Kukla's Korner

Kukla's Korner Hockey

The Butterfly Style

from Glenn Healy of CBC,

Goaltending styles evolve over time. Some of this evolution is based on the success of goalies who have a certain style that gives them success and then other goalies play the copycat game.

Patrick Roy had great success with the butterfly style and most of the goalies coming out of Quebec emulated his style. The emergence of the butterfly goalie is not just about copying a Hall of Famer like Roy, but related to a host of issues that created the drop-and-block style. 

In the late 1980’s, goaltending equipment was revolutionized. Heavy and bulky pads stuffed with deer hair were replaced with light foam pads. Pads went from 12 pounds a pair to four and that is significant.

This allowed goalies to be more mobile and lengthened many careers. Goalies could remain mobile as they approached their mid 30’s, allowing them to make east-west type saves.

Bigger goalies obviously cover more net. But with the heavy pads of the 80’s, they had trouble with movement. Welcome the newer lighter pads and big goalies could become quick and big.

Size and quickness is a great combination and it is now the trend in the NHL to have big goalies who cover a ton of net and can move east to west.

continued

Filed in: NHL Teams, Hockey Equipment, | KK Hockey | Permalink
 

Comments

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The drop and block butterfly was effective pre-lockout.  When a shooter got in a lane, clutch and grab, kept them in the lane. Once stuck in the lane, block was effective.

Post lockout, that butterfly style is not as effective as the athletic read and react butterfly style.  Exemplified best by the Finns.  I cite Patrick Lalime and Marc Dennis as two Quebec goalies whose style never caught up with the game.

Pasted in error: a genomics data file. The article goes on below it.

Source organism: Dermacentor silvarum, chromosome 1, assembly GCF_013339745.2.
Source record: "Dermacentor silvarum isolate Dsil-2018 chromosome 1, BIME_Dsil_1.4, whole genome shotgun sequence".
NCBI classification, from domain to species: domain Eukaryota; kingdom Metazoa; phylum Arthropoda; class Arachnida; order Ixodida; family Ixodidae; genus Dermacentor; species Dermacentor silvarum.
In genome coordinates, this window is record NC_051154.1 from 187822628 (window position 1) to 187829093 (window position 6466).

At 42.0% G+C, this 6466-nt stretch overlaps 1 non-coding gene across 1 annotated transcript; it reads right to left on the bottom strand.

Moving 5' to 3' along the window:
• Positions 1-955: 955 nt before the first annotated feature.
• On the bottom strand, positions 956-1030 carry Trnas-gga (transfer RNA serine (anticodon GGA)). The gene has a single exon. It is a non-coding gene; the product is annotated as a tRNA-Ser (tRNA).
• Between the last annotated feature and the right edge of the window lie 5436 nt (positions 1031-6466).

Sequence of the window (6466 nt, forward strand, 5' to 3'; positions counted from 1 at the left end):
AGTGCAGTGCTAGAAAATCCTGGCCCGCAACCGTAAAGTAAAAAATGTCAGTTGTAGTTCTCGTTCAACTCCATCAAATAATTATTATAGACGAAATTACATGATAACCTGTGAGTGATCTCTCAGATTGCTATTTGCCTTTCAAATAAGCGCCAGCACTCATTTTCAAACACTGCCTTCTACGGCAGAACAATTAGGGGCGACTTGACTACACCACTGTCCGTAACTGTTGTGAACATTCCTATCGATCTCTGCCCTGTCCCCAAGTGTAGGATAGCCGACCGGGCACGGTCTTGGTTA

Here is a video of Jussi Rynnss in his native Finnish style from a few years ago
http://youtu.be/DCW-i4T3ZAo

compare with a number of recent clips to see the change in his style.

Posted by Cubanpuckstopper on 03/30/12 at 02:19 PM ET

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Also the size of leg pads make this the most dominate and effective style of goaltending today. Just look at how much of the net they can cover with todays pads, try scoring along the ice when they drop into the butterfly. Its way over due that the NHL streamline the gear. Its become a joke.

Posted by pat oneill from yonkers ny on 03/30/12 at 03:51 PM ET

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Why does a goalie need 38 inch pads, to protect his thighs which are already protected by his goalie pants? No the current formula of measuring bottom of foot to middle of the knee plus 55 percent from mid knee to hip plus 4 inches is a complete and utter disgrace. This formula was proposed to shrink the pads yet allowed many goalies to wear bigger pads   that they were already allowed to wear.  Until this changes the butterfly is here to stay.

Posted by pat oneill from yonkers ny on 03/30/12 at 04:07 PM ET

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Paul Kukla founded Kukla’s Korner in 2005 and the site has since become the must-read site on the ‘net for all the latest happenings around the NHL.

From breaking news to in-depth stories around the league, KK Hockey is updated with fresh stories all day long and will bring you the latest news as quickly as possible.

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